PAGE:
Steps 6, 7, and 8 are the support girders for the bottom of the platforms, and again, the small pieces result in a lot of difficult to get at seams. I would glue the beams together first and then the beams to the platforms. The only flash on the entire kit was on one of the support beams, and trimming it was very interesting. Luckily, the flaws were easily hidden. Step nine is the actual stair steps, times 62, and again, each step is a three piece construction. I could not figure out a method which would eliminate the seams in all cases – some seams can be seen in the shots of the steps.
Subassemblies start coming together in steps 9 through 16, and if all is square, they go together well. Step 17 and 18 are putting the steps together into four sets and here was the only instructional glitch. Neither the illustration nor the box art is clear on how the individual stairs attach to the risers, and it is not a positive fit. I experimented and finally hit on the steps having to be attached with the rear side against the locating pin. That is the only way to get enough step out to give a 1/35th person a chance to go up and own. Looking back, it was obvious, but when making 62 of a subassembly, it is easy to get lost in the trees.
I left the handrails off until after painting, and that is a bad idea. Attach them as the instructions indicate and you’ll have an easier time. The wooden portion is easy to hand paint. I would leave off the concrete slabs on the bottoms of the supports, though, until the metal parts are painted. They are difficult to do by hand.
I painted everything in sections: two intermediate platforms, the main platform, and 2 risers. I used acrylics exclusively, the metal portions being Terra Cotta craft paint, which replicates the red paint shown in the box art very well. The concrete slabs were Testors RLM 02 Grau, and the wooden handles on the rails were Yellow Ochre craft paint – which shows up in the photos as much yellower than in real life. The color really does replicate a blond wood very well. The only weathering I did before sending this to press was to spray the traffic areas Tamiya Smoke, and begin the highlighting of the tread with graphite from a #2 pencil. The box art shows a beautifully painted and weathered metal structure, which I will replicate with washes, pin washes and filters using oils.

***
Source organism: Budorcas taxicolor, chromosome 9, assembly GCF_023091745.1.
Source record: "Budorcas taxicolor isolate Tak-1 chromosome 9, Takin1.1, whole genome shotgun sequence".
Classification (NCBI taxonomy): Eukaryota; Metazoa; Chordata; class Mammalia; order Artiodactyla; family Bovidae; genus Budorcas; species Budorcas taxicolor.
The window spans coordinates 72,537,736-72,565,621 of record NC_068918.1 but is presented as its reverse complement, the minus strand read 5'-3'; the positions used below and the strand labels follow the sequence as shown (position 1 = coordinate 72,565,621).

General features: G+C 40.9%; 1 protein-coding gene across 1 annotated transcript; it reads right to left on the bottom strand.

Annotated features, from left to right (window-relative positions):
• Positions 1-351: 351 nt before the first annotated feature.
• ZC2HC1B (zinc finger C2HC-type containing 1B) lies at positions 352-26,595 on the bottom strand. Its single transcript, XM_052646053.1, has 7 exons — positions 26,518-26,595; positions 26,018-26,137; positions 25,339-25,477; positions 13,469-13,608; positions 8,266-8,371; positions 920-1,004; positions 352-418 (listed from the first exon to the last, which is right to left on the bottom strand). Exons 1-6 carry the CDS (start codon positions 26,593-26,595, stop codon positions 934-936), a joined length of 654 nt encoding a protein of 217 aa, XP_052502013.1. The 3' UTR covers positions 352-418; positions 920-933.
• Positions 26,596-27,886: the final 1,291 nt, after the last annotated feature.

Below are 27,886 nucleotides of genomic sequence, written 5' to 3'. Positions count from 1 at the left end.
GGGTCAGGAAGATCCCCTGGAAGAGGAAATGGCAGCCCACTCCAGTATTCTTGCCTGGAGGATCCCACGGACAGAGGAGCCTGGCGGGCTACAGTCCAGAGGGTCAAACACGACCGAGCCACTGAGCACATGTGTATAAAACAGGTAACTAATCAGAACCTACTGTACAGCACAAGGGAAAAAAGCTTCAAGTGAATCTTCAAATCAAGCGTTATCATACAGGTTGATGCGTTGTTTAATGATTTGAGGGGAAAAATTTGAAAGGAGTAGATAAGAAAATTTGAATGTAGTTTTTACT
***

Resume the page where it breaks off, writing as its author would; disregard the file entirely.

Final assembly was dicey. This kit is not meant to be a free standing work. It is meant to be attached to a base. The attachment points for the vertical stairs to the platforms are not thick enough to permit drilling and insertion of a supporting rod; some reinforcement can be made but it will be visible. I was unable to get a clear shot of the whole kit assembled as it kept coming apart while on the way to the photo booth. I eventually settled for the subassemblies butted together which gives an idea of how the thing will look when I get a diorama base planned and a vehicle in the picture. Even in the box art you can see the vertical girders out of alignment and mismatches in the handrails – these issues will disappear when final assembly is done as anchoring each piece to the base would eliminate them. As I have no large scale diorama in the works, I did not fix this kit to a base – a concession to my wife and my lack of shelf space. However, I have several 1/35th scale vehicles on the workbench, and now I have several nice pieces for smaller dioramas….
This is a great accessory for diorama builders and if assembled on a base, will work up fine as a single piece. Many thanks to Dragon Models USA and MiniArt for a unique and fun build, and for a very useful diorama backdrop(s)!